#edutwoxic?

First of all, this is not a response to #listgate. Enough has been said over that, on both sides of the argument. However, it did inspire me to revisit this blog I’ve been meaning to write.

I joined twitter as a teacher in June. I have actually always tried to avoid education in my life away from work. I can’t stand watching TV programmes about education such as Secret Teacher, Educating wherever or Jamie Oliver’s attempt to run a school, they have always just wound me up. I don’t know what made me make the leap, but I did. Setting up as an anonymous was not something I did because I am embarrassed of anything or because I want to hide. I know that the parents from my school will be trying to track me down, especially as we have just started our own social media platforms. Who knows what gets back to parents via likes and retweets here and there, and before you know it you are in hot water.

I have a long experience with Twitter and have several accounts. My first was for friends and family and has largely stayed as such. It is very placid and doesn’t get much attention or traffic. My other account is a football based account. Wow – eye opener. I understand that football is tribal, and I can be as tribal as anyone when it comes to my beloved Liverpool. However, I was taken aback by the amount of vicious comments that passed back and forth over simply expressing an opinion. Nothing is agreed on, any comment is met with consternation or disgust and generally abuse. It’s a harsh world. It’s also a very funny one at times and part of me understands the context in which it is based. Football and sport can be a competitive and divisive world.

So this background brought me to the world of edutwitter. A slow foray into its world led to some exceptional accounts (I won’t list them!) and left me feeling inspired, just what I needed as I was coming in to the end of a long year. My timeline was soon filled with so many excellent ideas and resources to take back to my staff in September. It is a wonderful resource and has opened my eyes too lots of new ways of working. I am very glad to be part of it.

Then came the summer holidays and a whole new world opened up.

In amongst all the good stuff was a world of backbiting, sniping, criticism over classrooms, displays, even over going into work. Someone made to feel awful just because they asked for help? This surprised me much more than seeing it in the football world. The world of twitter suddenly became a double edged sword. One of my very early tweets was just after a visit to a nearby school where I came away feeling inspired, but just as depressed. My school wasn’t like this, there was so much lovely stuff, why wasn’t I doing it? Imposter syndrome came on strong. Twitter can be just like this. Seeing people’s classrooms over the holiday brought on exactly the same feelings. They are amazing, wonderful, fabulous and would be a joy to learn in, but mine never looked like that at all. I wish they did. Does the make me a worse teacher? No. Does it inspire me? Yes. Does it make me feel like a worse teacher? Partly. Would I say anything about it to anyone online? No. What would we say if we saw behaviour like this in the playground? We would be on it in a flash and trying to modify it. It so easy to get offended on twitter, but it also very easy to offend, often completely unintentionally. There is no tone button, there is just face value.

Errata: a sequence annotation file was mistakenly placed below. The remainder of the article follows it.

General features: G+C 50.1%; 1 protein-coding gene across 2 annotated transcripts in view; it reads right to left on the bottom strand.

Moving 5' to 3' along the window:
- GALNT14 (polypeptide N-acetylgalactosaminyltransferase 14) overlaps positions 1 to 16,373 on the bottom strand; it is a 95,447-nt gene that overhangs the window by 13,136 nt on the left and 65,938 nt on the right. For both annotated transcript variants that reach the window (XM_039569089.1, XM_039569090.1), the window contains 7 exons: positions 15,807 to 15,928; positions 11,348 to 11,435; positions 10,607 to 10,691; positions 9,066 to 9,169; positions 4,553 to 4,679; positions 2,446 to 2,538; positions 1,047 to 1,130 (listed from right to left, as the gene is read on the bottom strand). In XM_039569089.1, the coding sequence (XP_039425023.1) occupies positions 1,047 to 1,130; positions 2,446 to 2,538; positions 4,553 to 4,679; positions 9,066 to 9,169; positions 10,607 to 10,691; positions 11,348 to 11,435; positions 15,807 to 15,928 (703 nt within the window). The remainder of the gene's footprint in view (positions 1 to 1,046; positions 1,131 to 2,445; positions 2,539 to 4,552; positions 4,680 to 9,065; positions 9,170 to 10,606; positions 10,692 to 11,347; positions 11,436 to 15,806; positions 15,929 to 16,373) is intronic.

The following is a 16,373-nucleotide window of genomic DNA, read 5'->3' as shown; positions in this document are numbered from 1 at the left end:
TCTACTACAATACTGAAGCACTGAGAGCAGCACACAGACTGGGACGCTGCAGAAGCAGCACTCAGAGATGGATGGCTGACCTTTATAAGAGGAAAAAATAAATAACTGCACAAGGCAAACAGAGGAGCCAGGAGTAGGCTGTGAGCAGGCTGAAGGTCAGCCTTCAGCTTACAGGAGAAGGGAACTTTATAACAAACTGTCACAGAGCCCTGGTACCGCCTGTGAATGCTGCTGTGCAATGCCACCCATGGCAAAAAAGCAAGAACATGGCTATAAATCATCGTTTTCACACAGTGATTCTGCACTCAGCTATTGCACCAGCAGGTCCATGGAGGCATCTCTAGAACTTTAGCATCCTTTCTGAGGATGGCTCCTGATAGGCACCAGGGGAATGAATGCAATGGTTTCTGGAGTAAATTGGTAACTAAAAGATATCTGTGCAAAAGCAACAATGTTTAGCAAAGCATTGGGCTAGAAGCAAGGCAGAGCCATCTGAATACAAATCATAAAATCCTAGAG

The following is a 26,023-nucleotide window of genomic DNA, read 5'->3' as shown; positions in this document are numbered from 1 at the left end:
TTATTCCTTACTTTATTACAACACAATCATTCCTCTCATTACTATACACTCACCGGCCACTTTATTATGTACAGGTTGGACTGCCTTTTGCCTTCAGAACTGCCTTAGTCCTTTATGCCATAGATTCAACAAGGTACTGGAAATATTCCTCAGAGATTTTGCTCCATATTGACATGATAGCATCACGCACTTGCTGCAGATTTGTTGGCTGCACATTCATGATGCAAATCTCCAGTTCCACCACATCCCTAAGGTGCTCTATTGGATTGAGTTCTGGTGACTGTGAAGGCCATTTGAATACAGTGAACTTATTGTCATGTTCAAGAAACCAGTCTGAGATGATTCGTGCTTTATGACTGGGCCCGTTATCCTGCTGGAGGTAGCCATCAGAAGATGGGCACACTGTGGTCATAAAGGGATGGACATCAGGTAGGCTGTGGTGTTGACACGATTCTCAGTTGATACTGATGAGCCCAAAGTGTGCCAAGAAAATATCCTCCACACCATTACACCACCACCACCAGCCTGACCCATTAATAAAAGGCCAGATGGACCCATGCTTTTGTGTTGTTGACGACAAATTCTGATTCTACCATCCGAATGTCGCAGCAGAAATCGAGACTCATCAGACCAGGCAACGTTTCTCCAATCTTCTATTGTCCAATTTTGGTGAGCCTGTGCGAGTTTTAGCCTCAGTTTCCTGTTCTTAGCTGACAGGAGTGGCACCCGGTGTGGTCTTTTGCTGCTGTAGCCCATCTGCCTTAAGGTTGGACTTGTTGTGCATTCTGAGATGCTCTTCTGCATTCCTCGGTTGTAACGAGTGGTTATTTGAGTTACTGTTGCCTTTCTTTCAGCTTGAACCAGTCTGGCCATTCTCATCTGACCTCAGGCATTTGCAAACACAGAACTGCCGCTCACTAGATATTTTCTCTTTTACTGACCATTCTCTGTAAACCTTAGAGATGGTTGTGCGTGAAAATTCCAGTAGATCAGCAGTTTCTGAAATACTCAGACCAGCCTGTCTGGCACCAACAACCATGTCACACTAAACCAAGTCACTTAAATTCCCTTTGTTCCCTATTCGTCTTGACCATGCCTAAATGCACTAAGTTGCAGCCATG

But, why shouldn’t they share it? It’s not done with any malice, it is done to inspire and because they are proud of what they have done. Who are we to take people to task over that? Why is it our place to tell people what they can and can’t share? It isn’t. We are all adults and can make our own decisions about what we look at. However, I can completely understand how the guilt starts. It’s the summer holiday and we all need a well deserved rest, but seeing people in work could make people feel the opposite of what is intended, but that is their choice. You know what works for you, you know how to set up your classroom, you know what access you’ve got. Work with that and be secure in your own expertise.

Is twitter amazing? Yes. There are so many reasons to love it, so many great accounts and great resources and I have really enjoyed my time so far. I’ve gained an awful lot of ideas and resources to try out in September – what a fabulous hub of inspiration and learning. Is Twitter toxic? Yes, at times it can seem that way. It has the potential for making people feel guilty, offending and making people feel inadequate. In a world of education where we all strive to be better and try to teach children the art of collaboration and learning from others, it seems that, at times, we are unable to do it in the online world.

Published by @secretHT1

Primary HT. Using this as a space to write honestly and freely about the state of education currently.

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